And all through this period, the President was joined daily by a stream of reinforcements, all wishing to bring the rebellion of Pizarro to a close and restore the land to the rule of law. Captain Centeño, disgraced at Huarina and eager to redeem himself, arrived with a number of the men who had fled that battle. Captain Belalcázar, the conqueror of Quito, came from Popayán with a contingent of two hundred horse and foot. But the most valued captain to appear on the scene was Pedro de Valdivia, the veteran of the Italian wars and esteemed by all as the most accomplished soldier in all Peru. Amadís said that when he entered camp after his march from Chile, the President stated that, "he would rather see him than a reinforcement of eight hundred men."20 All told, la Gasca counted 800 musket men, 600 infantry, and 500 horse. Not least of all, he had the eleven heavy guns taken from the ships of the fleet. Besides these military accouterments, the bishops of Quito, Lima, and Cusco, the four members of the Audience, as well as a number of priests and monks, joined the ranks of the President's entourage.21 Their presence gave royal authority and a sacred notion to the cause, which had a beneficial effect on the soldiers. De la Gasca's retinue was in sharp contrast to the wild and reckless adventurers who composed Gonzalo's rebels of rebellion.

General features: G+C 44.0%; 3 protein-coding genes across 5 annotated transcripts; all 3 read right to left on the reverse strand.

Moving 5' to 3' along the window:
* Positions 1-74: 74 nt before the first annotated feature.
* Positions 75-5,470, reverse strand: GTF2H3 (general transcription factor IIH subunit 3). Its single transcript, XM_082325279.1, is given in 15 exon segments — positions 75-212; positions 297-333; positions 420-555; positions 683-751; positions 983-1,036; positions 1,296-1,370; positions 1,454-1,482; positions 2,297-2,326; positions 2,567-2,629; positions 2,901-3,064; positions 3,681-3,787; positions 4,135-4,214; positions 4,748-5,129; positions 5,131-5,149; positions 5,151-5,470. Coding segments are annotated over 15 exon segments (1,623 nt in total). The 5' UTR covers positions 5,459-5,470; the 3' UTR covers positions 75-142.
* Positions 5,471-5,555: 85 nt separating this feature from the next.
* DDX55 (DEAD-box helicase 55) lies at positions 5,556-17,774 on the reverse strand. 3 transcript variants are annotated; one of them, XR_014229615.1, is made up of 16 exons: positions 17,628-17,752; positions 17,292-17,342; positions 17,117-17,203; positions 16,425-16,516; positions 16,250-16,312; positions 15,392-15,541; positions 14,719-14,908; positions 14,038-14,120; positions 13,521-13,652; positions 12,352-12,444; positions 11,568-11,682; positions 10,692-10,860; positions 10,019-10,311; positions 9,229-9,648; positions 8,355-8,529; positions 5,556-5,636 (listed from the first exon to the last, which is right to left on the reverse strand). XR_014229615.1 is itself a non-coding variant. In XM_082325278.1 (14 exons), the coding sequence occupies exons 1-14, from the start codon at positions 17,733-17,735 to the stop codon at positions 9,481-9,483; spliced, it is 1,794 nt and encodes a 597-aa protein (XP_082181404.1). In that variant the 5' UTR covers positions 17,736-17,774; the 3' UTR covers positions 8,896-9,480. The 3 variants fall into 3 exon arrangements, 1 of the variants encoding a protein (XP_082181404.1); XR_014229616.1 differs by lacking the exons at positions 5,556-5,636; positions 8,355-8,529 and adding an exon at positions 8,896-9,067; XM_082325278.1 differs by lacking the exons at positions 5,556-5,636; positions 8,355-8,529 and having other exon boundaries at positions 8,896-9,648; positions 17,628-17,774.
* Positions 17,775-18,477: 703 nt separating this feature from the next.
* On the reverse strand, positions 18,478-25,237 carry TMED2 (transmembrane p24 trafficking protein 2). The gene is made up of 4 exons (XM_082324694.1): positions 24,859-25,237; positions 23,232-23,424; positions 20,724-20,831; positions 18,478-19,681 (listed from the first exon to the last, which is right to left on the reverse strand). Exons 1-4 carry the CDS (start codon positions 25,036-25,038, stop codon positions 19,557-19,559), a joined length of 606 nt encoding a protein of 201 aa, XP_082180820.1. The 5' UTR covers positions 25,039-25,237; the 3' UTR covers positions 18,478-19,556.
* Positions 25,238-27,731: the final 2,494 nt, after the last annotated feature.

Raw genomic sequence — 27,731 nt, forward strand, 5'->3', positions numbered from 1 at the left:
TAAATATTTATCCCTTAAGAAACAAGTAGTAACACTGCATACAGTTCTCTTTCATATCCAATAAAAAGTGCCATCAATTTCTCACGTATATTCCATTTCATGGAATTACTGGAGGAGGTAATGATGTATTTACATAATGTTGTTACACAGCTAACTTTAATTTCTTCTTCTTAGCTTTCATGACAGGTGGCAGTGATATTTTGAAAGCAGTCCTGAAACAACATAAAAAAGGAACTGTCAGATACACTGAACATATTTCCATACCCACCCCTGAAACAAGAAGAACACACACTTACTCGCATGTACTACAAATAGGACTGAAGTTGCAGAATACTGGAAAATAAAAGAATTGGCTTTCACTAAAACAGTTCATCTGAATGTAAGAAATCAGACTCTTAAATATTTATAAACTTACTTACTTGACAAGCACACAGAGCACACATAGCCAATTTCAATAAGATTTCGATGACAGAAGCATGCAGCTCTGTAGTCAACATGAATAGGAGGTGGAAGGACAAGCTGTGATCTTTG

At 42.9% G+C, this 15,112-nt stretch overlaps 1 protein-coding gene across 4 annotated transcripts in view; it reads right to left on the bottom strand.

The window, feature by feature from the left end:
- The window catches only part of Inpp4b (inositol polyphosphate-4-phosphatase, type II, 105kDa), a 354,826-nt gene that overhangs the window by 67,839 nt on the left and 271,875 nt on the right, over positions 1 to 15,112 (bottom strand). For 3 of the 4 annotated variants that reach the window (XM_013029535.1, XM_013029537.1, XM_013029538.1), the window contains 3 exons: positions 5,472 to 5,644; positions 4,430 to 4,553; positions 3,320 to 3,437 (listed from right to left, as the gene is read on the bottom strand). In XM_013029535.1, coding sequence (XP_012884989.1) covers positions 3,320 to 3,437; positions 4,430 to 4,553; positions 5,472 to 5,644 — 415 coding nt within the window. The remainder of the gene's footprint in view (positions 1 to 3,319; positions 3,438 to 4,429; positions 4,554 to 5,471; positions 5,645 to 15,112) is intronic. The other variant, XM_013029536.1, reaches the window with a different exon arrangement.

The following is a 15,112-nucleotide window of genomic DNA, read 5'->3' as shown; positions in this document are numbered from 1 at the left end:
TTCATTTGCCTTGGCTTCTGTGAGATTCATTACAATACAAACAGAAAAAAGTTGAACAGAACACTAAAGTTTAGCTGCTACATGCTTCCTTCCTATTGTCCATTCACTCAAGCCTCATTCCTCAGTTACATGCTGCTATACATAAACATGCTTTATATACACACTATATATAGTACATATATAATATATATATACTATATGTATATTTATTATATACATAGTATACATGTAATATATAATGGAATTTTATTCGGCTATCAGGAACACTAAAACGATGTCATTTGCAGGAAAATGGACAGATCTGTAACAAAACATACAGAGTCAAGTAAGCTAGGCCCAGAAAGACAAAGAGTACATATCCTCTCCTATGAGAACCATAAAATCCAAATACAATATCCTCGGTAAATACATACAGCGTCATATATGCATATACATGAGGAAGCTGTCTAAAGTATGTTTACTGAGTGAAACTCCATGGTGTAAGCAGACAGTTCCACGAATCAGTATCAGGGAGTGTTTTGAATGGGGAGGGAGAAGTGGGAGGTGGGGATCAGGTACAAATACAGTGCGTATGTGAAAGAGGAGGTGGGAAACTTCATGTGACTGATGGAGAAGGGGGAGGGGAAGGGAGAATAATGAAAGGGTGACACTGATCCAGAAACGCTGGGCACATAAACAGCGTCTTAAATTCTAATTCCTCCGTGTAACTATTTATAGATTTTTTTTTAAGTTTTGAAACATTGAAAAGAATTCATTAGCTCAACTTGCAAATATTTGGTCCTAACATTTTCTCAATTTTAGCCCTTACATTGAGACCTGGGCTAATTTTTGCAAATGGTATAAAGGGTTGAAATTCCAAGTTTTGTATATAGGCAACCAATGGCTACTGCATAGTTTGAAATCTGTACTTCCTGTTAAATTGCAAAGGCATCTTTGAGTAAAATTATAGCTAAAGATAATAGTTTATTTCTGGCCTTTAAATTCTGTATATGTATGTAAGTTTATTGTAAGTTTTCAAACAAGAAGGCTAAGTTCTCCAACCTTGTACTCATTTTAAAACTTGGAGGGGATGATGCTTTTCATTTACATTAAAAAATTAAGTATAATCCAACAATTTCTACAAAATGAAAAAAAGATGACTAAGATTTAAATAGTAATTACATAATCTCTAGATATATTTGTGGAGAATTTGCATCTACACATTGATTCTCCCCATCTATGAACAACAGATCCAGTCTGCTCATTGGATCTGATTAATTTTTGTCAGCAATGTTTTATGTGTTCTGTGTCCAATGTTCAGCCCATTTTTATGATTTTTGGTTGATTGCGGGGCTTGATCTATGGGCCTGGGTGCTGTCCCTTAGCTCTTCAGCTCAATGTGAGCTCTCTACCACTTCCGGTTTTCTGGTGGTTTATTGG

With the weather now improved, the President and his captains in March of 1548 began the advance on Cusco. On the second day of the journey, they encountered the Río Abancay, where Pizarro's men had demolished the bridge over it. But Valdivia, having knowledge of such matters, directed the two day effort to construct a new one, and the men began to cross it in safety. Juan de Acosta, whom Gonzalo had sent with twenty men to locate the President, saw this and returned to inform Pizarro. The President's men now decreased their pace to six miles a day, since the roads were steep and narrow. But the distance to the next obstacle was brief and they shortly attained the Río Apurimac, here flowing through a precipitous gorge with high mountain walls on either side. The rebels had destroyed the bridge here too and de la Gasca sent Valdivia downriver to locate another site for a passage over the waters. The position he found was in a deep and narrowly compressed canyon below the small village of Cotabambas. Valdivia recognized the importance of moving swiftly forward and he guided the men in the construction work all through that night. The President and his men arrived the coming morning and joined the construction work, de la Gasca laboring with his soldiers. Late that night, the bridge was finished and the President, with thanks to Valdivia for his supervision, ordered his men across. By the coming day, all had crossed to the opposite bank and rested before confronting their next complication. This was the abruptness of the mountain walls they had to climb and some doubted that they could succeed. But de la Gasca said a dry Mass, at which he preached that with the Lord's help they would conquer all. "And our King expects every man to do his duty for the Crown." This had the right effect and that evening the slow, tortured climb up the mountain side began. Valdivia and the other captains, de la Gasca with them, rallied the men and cheered them on. "It was the most difficult night any of us had lived through," said de la Torre. "The Indians had constructed the road with twenty-four curves to lessen the extreme steepness, but this did not reduce our physical struggles, above all that of pulling the cannon upwards. But, please the Lord, we survived it!" At length, as the dark of night began to merge into the light of day, the first of the soldiers crested the high point of the near vertical slope. More followed, all exhausted, and by the end of the day, the President and his royalist army stood proudly upon the heights.22 Here I must leave de la Gasca and his men and return to Gonzalo and his actions in Cusco.